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bours joined them; for when the | Fergus, half distracted, hurried along damsels told the alarm of Shilas, the valley, hill, moorland, woods, and men of several districts hastened at through every bhalli, or hamlet. Shithe earliest dawn to explore a wide las was gone-gone for ever, as the extent of country in search of Maoin, lord of Badenoch affirmed. She had the defender of the feeble, the friend been observed some miles off, riding of all, the warrior descended from a || gaily with a young horseman, near long line of heroes, the beloved and the bhalli of a strath leading to the venerated chief, venerated though sea-beach; and Fergus must repair poorer than crowds of vassals en-to the tournament at Stirling, in riched by forays, in which he disobedience to a mandate from the king dained to join.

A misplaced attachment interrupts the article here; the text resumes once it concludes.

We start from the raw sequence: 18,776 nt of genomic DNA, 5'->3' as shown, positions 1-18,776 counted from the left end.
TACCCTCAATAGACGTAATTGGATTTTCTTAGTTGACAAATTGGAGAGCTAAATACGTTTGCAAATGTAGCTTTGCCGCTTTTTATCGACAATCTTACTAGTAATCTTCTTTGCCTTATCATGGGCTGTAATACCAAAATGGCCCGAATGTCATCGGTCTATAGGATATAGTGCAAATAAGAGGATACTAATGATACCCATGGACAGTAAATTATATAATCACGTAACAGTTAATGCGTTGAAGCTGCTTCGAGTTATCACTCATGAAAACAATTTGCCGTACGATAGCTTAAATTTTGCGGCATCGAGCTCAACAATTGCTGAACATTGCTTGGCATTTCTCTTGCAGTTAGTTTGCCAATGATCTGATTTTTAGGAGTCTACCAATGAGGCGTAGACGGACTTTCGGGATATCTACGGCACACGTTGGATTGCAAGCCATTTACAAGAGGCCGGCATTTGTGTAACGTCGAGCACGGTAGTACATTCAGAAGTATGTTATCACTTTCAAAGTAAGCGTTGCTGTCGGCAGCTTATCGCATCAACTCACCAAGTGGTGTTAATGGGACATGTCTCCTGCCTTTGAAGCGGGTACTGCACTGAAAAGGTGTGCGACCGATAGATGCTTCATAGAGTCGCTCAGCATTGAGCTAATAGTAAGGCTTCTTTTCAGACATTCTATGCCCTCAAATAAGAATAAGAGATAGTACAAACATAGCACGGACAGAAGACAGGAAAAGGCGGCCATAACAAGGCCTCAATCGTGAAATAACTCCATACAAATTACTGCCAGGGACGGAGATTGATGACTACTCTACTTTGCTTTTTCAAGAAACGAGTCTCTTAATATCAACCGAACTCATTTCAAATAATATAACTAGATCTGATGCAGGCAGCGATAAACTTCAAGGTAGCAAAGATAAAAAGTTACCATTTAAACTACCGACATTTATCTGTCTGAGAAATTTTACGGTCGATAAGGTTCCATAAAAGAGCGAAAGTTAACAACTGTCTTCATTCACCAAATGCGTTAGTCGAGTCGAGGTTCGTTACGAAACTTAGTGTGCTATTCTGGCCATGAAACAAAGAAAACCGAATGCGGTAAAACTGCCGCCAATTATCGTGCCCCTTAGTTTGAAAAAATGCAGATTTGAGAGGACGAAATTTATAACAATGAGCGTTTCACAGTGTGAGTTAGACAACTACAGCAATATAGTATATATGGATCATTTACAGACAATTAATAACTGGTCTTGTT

of Scotia. Fergus obeyed. He A son of the usurper of the landsbore away the palm of chivalry; but of her grandsire was the nearest all his thoughts were with Shilas. kinsman of Shilas. He had sought Indignant at her departure without her in marriage; but she turned one adieu, he had called up" all away with horror and affright" from his pride of manhood" to banish her the fierce spoiler of the south.” image from his soul; but“ still her The persevering wooer came instant- tears of beauty," and the pressure ly on learning the decease of her fa- of her white hands” in chafing his ther, and claimed an exclusive right benumbed fingers, his head raised as her guardian. She involuntarily on her shoulder when he fell unable directed her imploring eyes to Fer- to bespeak her pity for a wandering gus; but while he considered how to stranger, her kind attentions to save interfere with due decorum, a mes his life; these, and many other fond senger apprised him that the lord of recollections, mingled in the gayest Badenoch, attended by a train of scenes, and his mind was absent and fifty men, was at hand inquiring for insensible to the dazzling splendours his son. Rumour conveyed to the or varied pleasures of the court. lord of Badenoch the tales of won- | All his angry feelings melted into der that circulated concerning the tender sorrow, when an old friend early snow-storm; and he set out for of her father informed him, that the the north, full of anxiety for the safe. heir of chieftainry had torn her by ty of his only hope, Fergus Ceimu- || violence from her home, again offernaich. His family had an anciented to her the hallowed rites of the and never extinguished feud with church, and with horrible imprecathe clan of Maoin. Ruagarach had tions denounced an alternative the likewise been the rivalof the haughty most vilifying if she rejected his chief, and wedded the maid of the | hand. The conflict in her soul was south his valour rescued from licen- bitter as the struggle of death. She tious pursuit. With crafty caution wished to be laid in the dust with the lord of Badenoch dissembled his Maoin her father, the defender of resentments, and led his pompous | the helpless, but death came not to train to lay the son of his foe in her release. One day only was al" the bed of long repose.” Next | lowed her to choose between evermorning every tongue inquired for lasting dishonour' and the lofty staShilas, but no eye had seen her. tion of a chieftainess. No friend